- Procter & Gamble revised downward its fiscal 2014 EPS and revenue guidance due to volatile foreign currencies
- However, the company is performing well when adjusting for forex currencies, with organic EPS growth of over 10%
- With the stock trading near its 52-week low, it is now a buy at current prices
Late on Tuesday, Procter & Gamble (NYSE:PG) updated its fiscal 2014 outlook downwards due certain forex issues. The company noted that it is facing revenue shortfalls due to the wild swings seen in the some foreign market currencies, especially in Argentina, Turkey, South Africa, Venezuela, and others. As a result, Procter & Gamble saw its shares decline as much as 3% before recovering most of the losses before the end of the trading day.
Why did Procter & Gamble lower its earnings outlook?
In its press release, the company noted that it is seeing much more volatility in foreign currency markets than it had previously projected. Basically, the problem has two angles. First, the raw materials used in its products are often priced in USD, which has been moving higher. Second, sales of its products are priced in foreign currencies, many of whom are moving lower due to political issues in those countries.
Procter & Gamble specifically mentioned Venezuela. In that country, the government has been has been placing restriction left and right on the sale of goods, importation of finished goods, and the payment of inter-company dividends. The reasoning of these moves by that government is to stave off inflation. However, they have only had limited success, with the official exchange rate of 6.3 bolivares fuertes per USD well below the SICAD market rate of 11.4. Do note that the black market rate is significantly higher.
For these issues in Venezuela, Procter & Gamble will be booking quite a large one-time loss of $230M to $280M after-tax, or $0.08 to $0.10 per share. In addition, the company may face other financial impacts which would lower EPS growth by 1% in fiscal 2014.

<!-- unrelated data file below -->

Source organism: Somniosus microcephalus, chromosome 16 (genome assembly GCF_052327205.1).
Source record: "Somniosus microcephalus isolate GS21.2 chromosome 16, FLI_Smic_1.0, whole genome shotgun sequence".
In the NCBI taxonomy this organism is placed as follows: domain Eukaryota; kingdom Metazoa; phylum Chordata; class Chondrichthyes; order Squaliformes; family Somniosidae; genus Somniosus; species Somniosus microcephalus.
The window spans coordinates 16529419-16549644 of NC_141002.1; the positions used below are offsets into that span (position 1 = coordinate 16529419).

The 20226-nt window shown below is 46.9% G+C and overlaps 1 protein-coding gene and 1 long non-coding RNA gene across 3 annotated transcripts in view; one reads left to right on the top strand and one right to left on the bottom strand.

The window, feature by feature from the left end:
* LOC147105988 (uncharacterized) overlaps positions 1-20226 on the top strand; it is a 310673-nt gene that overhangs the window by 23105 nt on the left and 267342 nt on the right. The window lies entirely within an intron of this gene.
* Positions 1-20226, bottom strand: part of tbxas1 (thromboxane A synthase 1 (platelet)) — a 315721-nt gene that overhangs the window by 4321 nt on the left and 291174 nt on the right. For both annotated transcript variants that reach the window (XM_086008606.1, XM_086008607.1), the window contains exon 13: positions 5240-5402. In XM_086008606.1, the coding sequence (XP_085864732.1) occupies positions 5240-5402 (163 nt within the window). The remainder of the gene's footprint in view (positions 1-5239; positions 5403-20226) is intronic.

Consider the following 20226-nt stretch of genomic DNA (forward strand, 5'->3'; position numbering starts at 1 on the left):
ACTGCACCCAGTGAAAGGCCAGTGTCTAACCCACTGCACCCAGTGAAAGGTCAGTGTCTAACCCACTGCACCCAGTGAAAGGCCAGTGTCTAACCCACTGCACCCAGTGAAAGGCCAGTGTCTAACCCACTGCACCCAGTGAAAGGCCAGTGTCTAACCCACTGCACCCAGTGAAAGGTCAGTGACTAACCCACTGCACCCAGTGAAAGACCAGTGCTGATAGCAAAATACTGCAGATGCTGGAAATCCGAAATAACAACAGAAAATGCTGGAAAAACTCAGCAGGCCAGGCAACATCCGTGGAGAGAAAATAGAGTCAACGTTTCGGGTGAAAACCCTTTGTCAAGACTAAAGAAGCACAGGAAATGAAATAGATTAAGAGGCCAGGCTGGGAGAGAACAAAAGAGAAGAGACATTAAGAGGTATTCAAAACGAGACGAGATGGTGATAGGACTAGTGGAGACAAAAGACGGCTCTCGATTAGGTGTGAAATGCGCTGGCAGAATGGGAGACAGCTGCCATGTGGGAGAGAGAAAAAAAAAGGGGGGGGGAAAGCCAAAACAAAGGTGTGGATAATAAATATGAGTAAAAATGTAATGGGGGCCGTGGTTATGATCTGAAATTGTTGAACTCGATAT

Other areas of concern for Procter & Gamble include Argentina, Turkey, South Africa, Russia, Ukraine, Brazil, and several other nations. While Procter & Gamble does factor in some forex volatility into its projections, the pace and magnitude of the currency moves is quite large in these countries. As an example, Procter & Gamble noted that the Argentine peso lost 20% against the dollar in a mere 3 weeks.
The end result of these forex issues for Procter & Gamble is that it will see fiscal 2014 revenue growth decline to 0% to 2%, down from 1% to 2%, while core EPS growth will slow to 3% to 5%, down from 5% to 7%.
Bad forex news is already priced-in
Given the anemic decline Procter & Gamble saw when it announced this guidance, I think most of the bad news was already factored into the stock. Procter & Gamble is already trading near its 52-week lows and not much good news is expected short term.
However, long-term investors should take heart. Procter & Gamble is performing well. Remember, the company has no control over these forex issues. What the company does have control over are its operations.
Currency-neutral core EPS growth for Procter & Gamble is estimated at 12% to 14% in fiscal 2014. Below is an overview of this projection:
While some may argue that "adjusted" earnings are meaningless, they still point towards a company that knows how to manage its brands and grow its business. It also show what investors in Procter & Gamble will receive once some stability arrives to the forex markets.
As I noted in my recent article, Procter & Gamble is rather cheap compared to its peers. While a current 20x PE ratio may look expensive at first glance, Procter & Gamble's forward 2015 PE is a more reasonable 16x. In addition, by enterprise multiple, Procter & Gamble trades at 14.50x, well within its industry norms.
Furthermore, Procter & Gamble's current dividend yield of 3.10% is one of the highest for its peer group with a likely dividend increase coming in April. Assuming an 8% increase to the dividend, Procter & Gamble's forward yield is actually closer to 3.40%.
Procter & Gamble has a massive global presence, with its brands known throughout the world. With 22 brands generating $1B in annual revenues, the company is also diversified and not reliant on any a single product.
As a blue-chip stock, Procter & Gamble is not really an investment for those looking a quick return on their capital. However, for long-term investors, Procter & Gamble can often serve as a cornerstone stock for nearly any portfolio.
Disclaimer: The opinions in this article are for informational purposes only and should not be construed as a recommendation to buy or sell the stocks mentioned. Please do your own due diligence before making any investment decision.
Disclosure: I am long PG. I wrote this article myself, and it expresses my own opinions. I am not receiving compensation for it (other than from Seeking Alpha). I have no business relationship with any company whose stock is mentioned in this article.